Make us your home page
Instagram

Today’s top headlines delivered to you daily.

(View our Privacy Policy)

Why the rich want to raise the retirement age

If you're the CEO of Goldman Sachs — if you have a job that you love, a job that makes you so much money you could build a Scrooge McDuck room where you could swim through a pile of gold coins wearing only a topcoat — then you should perhaps think twice before saying this:

"You can look at the history of these things, and Social Security wasn't devised to be a system that supported you for a 30-year retirement after a 25-year career. … So there will be things that, you know, the retirement age has to be changed. Maybe some of the benefits have to be affected, maybe some of the inflation adjustments have to be revised. But in general, entitlements have to be slowed down and contained."

That's Lloyd Blankfein, chief executive of Goldman Sachs, talking to CBS. And he's not saying anything that people, particularly wealthier people with desk jobs, don't say all the time in Washington and New York. So I don't want to just pick on him. But the cavalier endorsement of raising the retirement age by people who really love their jobs, who make so much money they barely pay Social Security taxes, and who are, actuarially speaking, ensured a long and healthy life, drives me nuts. If you want to talk about cutting Social Security, talk about cutting it. It's a reasonable point of view. You're allowed to hold it.

But cutting Social Security is unpopular, and people don't like to talk about it. So folks who want to cut the program have instead settled on an elliptical argument about life expectancy. Social Security, they say, was designed at a time when Americans didn't live quite so long. And so raising the retirement age isn't a "cut." It's a restoration of the program's original purpose. It doesn't hurt anything or anyone.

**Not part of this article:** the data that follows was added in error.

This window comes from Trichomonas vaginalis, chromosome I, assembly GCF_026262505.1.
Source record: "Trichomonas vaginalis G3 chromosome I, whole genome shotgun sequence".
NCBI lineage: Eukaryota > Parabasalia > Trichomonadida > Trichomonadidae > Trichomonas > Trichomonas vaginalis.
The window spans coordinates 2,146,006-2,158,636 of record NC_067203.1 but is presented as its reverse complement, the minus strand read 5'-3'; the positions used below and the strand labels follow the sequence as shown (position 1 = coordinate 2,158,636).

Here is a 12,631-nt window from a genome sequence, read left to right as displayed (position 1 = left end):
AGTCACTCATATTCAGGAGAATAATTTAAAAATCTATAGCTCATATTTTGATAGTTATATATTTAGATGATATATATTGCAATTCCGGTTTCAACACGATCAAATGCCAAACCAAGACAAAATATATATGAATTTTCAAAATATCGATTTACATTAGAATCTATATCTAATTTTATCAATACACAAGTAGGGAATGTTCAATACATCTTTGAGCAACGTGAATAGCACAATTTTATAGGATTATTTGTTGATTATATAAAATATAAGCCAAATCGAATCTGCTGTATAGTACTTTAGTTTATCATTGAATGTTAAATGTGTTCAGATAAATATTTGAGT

The idea that we've all gained so many years of life simply isn't true. Some of us have gained in life expectancy, of course. Since 1977, the life expectancy of male workers retiring at age 65 has risen six years in the top half of the income distribution. But if you are in the bottom half of the income distribution, you've gained 1.3 years.

If you're wealthy, you have many more years to enjoy Social Security. But if you're not, you don't. And so making it so people who aren't wealthy have to wait longer to use Social Security is a particularly cruel and regressive way to cut the program.

Do you know at what age most people actually begin taking Social Security? Sixty-five is what most people think. That's the law's standard retirement age. But that's wrong. Most people begin taking Social Security benefits at 62, which is as early as the law allows.

When they do that, it means they get smaller benefits over their lifetime. We penalize them for taking it early, but they do it anyway. They do it because they don't want to spend their whole lives at that job. Unlike many folks in finance or in the U.S. Senate or writing for the nation's op-ed pages, they don't want to work till they drop.

As Peter Diamond, the Nobel laureate economist and Social Security expert, told Dylan Matthews:

"What do we know about the people who retire at 62? On average, shorter life expectancy and lower earnings than people retiring at later ages. If anyone stood up and said, 'Instead of doing uniform across-the-board cuts, let's make them a little worse for people who have shorter life expectancies and lower earnings,' they'd be laughed at. Anything that reduces benefits is going to hurt everybody. It's going to hit people with short life expectancies, it's going to hit people with high life expectancies. But we should not make it worse for those retiring earliest."